In OCaml, you could write a recursive type for a simple filter language like this:
type t =
| And of t list
| Or of t list
| Equals of string
In the ASN.1 library, recursion is a little less straightforward. In particular, this requires use of the fixpoint combinator to allow us to construct a parser that refers to itself, as shown below.
let asn =
@@ fun asn ->
(* and *)
(implicit 0 (set_of asn))
(* or *)
(implicit 1 (set_of asn))
(* not *)
(explicit 2 asn)
(* equaliltyMatch *)
(implicit 3 Attribute_value_assertion.asn)
(* substrings *)
(implicit 4 Substring_filter.asn)
(* greaterOrEqual *)
(implicit 5 Attribute_value_assertion.asn)
(* lessOrEqual *)
(implicit 6 Attribute_value_assertion.asn)
(* present *)
(implicit 7 Attribute_description.asn)
(* approxMatch *)
(implicit 8 Attribute_value_assertion.asn)
(* extensibleMatch *)
(implicit 9 Matching_rule_assertion.asn)
Once we came up with a way to encode and decode LDAP we needed to convince ourselves that we were doing the right thing. We tested our new encodings by writing expect tests that encoded the same queries using ocamldap and our new jane-ldap library, and diffed the results.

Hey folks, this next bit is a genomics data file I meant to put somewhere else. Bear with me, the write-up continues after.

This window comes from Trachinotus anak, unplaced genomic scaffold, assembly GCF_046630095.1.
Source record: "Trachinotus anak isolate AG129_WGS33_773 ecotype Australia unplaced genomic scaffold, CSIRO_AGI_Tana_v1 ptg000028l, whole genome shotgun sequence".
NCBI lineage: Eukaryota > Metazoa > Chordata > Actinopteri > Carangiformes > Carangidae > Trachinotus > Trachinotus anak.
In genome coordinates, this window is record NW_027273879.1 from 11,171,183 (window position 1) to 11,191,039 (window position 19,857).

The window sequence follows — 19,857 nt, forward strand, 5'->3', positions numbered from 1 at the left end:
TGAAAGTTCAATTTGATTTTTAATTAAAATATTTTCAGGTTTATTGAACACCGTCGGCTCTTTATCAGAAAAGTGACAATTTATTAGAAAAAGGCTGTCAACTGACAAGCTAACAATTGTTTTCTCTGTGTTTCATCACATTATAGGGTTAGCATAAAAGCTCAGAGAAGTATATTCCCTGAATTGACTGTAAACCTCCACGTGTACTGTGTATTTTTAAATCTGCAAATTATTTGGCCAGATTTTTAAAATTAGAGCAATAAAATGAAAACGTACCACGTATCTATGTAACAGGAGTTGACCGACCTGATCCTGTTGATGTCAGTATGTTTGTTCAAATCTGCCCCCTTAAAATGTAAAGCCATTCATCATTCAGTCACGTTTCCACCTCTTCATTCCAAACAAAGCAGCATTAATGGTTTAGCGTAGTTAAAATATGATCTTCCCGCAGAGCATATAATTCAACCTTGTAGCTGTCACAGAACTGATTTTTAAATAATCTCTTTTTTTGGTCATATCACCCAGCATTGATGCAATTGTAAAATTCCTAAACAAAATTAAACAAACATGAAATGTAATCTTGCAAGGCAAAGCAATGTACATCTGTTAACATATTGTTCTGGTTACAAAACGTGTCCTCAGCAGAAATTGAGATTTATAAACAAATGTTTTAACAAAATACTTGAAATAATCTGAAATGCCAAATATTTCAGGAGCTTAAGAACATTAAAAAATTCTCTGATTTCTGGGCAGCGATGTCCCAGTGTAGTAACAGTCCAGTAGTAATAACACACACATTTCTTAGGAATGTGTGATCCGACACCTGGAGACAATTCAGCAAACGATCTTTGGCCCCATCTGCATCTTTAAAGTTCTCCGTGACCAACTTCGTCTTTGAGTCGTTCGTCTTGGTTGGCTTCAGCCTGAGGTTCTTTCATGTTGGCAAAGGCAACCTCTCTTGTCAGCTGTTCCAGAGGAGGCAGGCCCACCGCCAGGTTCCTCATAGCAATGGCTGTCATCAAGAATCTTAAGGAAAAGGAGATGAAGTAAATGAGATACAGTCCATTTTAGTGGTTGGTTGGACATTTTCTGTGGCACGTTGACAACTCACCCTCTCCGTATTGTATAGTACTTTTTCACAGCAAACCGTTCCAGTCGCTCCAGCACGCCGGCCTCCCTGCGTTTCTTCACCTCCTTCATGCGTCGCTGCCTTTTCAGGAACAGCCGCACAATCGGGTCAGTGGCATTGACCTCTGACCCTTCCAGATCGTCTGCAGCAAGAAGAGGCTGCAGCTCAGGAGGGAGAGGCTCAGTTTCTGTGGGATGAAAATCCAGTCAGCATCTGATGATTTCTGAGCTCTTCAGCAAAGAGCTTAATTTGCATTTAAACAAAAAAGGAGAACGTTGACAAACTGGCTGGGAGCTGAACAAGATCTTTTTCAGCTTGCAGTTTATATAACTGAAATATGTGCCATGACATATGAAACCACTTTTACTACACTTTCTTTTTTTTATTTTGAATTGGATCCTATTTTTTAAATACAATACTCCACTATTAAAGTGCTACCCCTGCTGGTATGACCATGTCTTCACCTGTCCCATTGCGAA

In some cases the encoding that we ended up with was different. Debugging that was really fun: we’d end up with a test that looked like this:
let%expect_test _ =
let ours = Ldap.Protocol.encode_message msg in
let theirs = Ocamldap.Ldap_protocol.encode_ldapmessage msg in
print_endline (hex_of_string ours);
print_endline (hex_of_string theirs);
30 16 02 01 01 61 11 0a 01 00 04 00 04 00 a3 06 04 01 41 04 01 42 87 00
30 16 02 01 01 61 11 0a 01 00 04 00 04 00 a3 06 04 01 41 04 01 42 04 00 |}]
And then reverse engineer what the second-to-last byte of the message contained, what we were encoding, and what ocamldap was encoding. In some cases we found bugs in our code, but in some cases we found bugs in ocamldap.
The final bit of the project, which isn’t quite complete, is to wrap up our now-functional parser in a nice client library that doesn’t require users to read the whole LDAP RFC. While some Jane Street libraries like async_ssl get you some basic plumbing for free, one of our goals was to produce a native Async library (instead of a library that was only async via In_thread.run and some hope), which means that the library needs to have the ability to track, encode, and decode many different queries/responses concurrently. The LDAP protocol provides the basic tooling to do this - each query is uniquely identified by a ‘message id’ - but it adds some extra complexity and state.
All told, we’re excited about the prospects of this work, and hope to get the results open sourced.
I hope the above project descriptions have given you a sense of the scope and diversity of projects interns get to work on. Jane Street interns get to do real, and really interesting, development work.
So, if this sounds like fun, you should apply! Jane Street internships are a great learning experience, and a lot of fun. And if you’re interested in learning more about the application process, this is a pretty good place to start.